I still had an hour or two left of daylight and visited the Tamozawa Imperial Villa, not far from where I was staying. Fortunately, hand-held photography was allowed inside.
The villa was originally an Edo residence of the Tokugawa family, who effectively ruled Japan from 1600 until the Meiji Restoration in 1868. Following the Meiji Restoration the residence was moved to Nikko and became an Imperial Villa. There were extensive additions made by the Crown Prince who later became the Taisho Emperor (1912-1926). After the second war it became a museum and it was extensively renovated between 1996 and 2000.
The elegance of zen-influenced architecture from the Tokugawa period, coupled with the Japanese influence on Western art and design, can make the interior look quite modern at the same time as historic. Sliding partitions separate the rooms and the partitions may be translucent or opaque.
Leaving the villa, I gingerly walked across the icy main road in the falling snow, then looked up and saw a bus stop. So I looked around and there was a bus coming in, so I got on. The buses aren’t that frequent so this was timely and fortunate.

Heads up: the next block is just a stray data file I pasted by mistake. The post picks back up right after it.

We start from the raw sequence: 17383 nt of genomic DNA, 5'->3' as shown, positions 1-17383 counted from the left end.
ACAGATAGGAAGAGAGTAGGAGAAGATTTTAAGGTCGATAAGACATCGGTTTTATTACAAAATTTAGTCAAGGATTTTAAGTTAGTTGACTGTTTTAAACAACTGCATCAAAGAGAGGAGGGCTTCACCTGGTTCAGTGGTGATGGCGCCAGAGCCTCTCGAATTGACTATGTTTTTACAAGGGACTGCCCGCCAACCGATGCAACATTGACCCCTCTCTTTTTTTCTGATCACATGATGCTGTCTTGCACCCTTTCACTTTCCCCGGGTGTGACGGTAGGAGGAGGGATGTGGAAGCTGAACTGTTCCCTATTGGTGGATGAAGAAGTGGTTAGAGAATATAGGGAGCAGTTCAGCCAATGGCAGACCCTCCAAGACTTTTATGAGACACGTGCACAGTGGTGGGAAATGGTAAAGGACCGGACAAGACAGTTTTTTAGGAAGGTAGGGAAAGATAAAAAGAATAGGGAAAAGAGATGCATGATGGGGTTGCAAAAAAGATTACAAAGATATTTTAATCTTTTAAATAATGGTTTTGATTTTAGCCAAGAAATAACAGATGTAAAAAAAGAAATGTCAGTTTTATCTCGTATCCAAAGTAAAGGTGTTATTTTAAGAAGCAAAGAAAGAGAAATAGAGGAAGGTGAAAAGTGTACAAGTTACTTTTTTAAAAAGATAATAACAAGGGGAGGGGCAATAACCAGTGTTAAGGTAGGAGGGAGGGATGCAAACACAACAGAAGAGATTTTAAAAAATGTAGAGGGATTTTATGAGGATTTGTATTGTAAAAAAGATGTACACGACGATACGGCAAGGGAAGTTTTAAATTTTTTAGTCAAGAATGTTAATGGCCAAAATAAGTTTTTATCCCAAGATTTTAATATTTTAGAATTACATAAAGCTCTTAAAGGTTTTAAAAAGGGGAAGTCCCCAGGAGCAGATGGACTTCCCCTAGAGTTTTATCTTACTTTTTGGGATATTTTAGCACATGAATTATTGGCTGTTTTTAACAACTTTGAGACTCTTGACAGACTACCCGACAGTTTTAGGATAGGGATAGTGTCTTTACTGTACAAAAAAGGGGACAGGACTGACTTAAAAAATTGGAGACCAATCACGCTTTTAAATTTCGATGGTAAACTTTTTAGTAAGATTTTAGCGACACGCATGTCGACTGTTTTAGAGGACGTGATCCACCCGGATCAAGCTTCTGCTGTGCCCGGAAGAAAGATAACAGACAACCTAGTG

I caught the bus so I could see the Shinkyo Bridge before it got dark; walking would probably have taken too long. You can pay to walk across it, but it was closed for that anyway. The bridge was built in 1636 for shoguns and imperial messengers visiting the shrines though the original one disappeared in a flood and the current one (no doubt an exact copy) dates to 1907.
The last image is part of the temple complex where I would be going the next day. Not far from the road, from its map location I’d say this is part of Rinnoji Temple-Sanbutudo.